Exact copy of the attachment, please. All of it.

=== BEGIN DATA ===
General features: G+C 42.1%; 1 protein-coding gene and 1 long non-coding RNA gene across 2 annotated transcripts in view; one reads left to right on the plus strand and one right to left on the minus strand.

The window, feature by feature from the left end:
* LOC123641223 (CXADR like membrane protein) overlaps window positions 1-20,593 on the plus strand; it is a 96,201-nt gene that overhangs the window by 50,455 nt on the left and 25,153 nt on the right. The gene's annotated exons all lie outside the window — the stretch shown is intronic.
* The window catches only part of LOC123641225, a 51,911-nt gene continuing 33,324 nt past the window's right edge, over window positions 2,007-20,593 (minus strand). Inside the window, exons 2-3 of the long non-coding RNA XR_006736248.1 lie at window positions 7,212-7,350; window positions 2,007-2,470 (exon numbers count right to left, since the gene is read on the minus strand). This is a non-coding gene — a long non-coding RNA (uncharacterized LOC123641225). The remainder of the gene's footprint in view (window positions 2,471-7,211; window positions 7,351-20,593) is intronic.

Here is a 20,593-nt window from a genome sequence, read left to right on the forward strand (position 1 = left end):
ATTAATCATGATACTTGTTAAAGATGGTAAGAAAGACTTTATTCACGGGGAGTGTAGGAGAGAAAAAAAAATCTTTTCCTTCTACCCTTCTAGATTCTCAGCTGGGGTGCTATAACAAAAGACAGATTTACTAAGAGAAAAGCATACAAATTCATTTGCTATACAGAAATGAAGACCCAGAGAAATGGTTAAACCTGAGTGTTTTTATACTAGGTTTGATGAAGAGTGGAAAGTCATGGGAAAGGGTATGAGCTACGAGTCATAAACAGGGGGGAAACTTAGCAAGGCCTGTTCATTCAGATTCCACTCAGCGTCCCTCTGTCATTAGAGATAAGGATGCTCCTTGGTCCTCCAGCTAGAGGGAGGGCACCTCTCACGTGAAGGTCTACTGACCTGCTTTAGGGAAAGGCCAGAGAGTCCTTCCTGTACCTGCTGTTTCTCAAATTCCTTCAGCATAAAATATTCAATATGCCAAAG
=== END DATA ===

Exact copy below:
General features: G+C 42.1%; 1 protein-coding gene and 1 long non-coding RNA gene across 2 annotated transcripts in view; one reads left to right on the plus strand and one right to left on the minus strand.

The window, feature by feature from the left end:
* LOC123641223 (CXADR like membrane protein) overlaps window positions 1-20,593 on the plus strand; it is a 96,201-nt gene that overhangs the window by 50,455 nt on the left and 25,153 nt on the right. The gene's annotated exons all lie outside the window — the stretch shown is intronic.
* The window catches only part of LOC123641225, a 51,911-nt gene continuing 33,324 nt past the window's right edge, over window positions 2,007-20,593 (minus strand). Inside the window, exons 2-3 of the long non-coding RNA XR_006736248.1 lie at window positions 7,212-7,350; window positions 2,007-2,470 (exon numbers count right to left, since the gene is read on the minus strand). This is a non-coding gene — a long non-coding RNA (uncharacterized LOC123641225). The remainder of the gene's footprint in view (window positions 2,471-7,211; window positions 7,351-20,593) is intronic.

Here is a 20,593-nt window from a genome sequence, read left to right on the forward strand (position 1 = left end):
ATTAATCATGATACTTGTTAAAGATGGTAAGAAAGACTTTATTCACGGGGAGTGTAGGAGAGAAAAAAAAATCTTTTCCTTCTACCCTTCTAGATTCTCAGCTGGGGTGCTATAACAAAAGACAGATTTACTAAGAGAAAAGCATACAAATTCATTTGCTATACAGAAATGAAGACCCAGAGAAATGGTTAAACCTGAGTGTTTTTATACTAGGTTTGATGAAGAGTGGAAAGTCATGGGAAAGGGTATGAGCTACGAGTCATAAACAGGGGGGAAACTTAGCAAGGCCTGTTCATTCAGATTCCACTCAGCGTCCCTCTGTCATTAGAGATAAGGATGCTCCTTGGTCCTCCAGCTAGAGGGAGGGCACCTCTCACGTGAAGGTCTACTGACCTGCTTTAGGGAAAGGCCAGAGAGTCCTTCCTGTACCTGCTGTTTCTCAAATTCCTTCAGCATAAAATATTCAATATGCCAAAG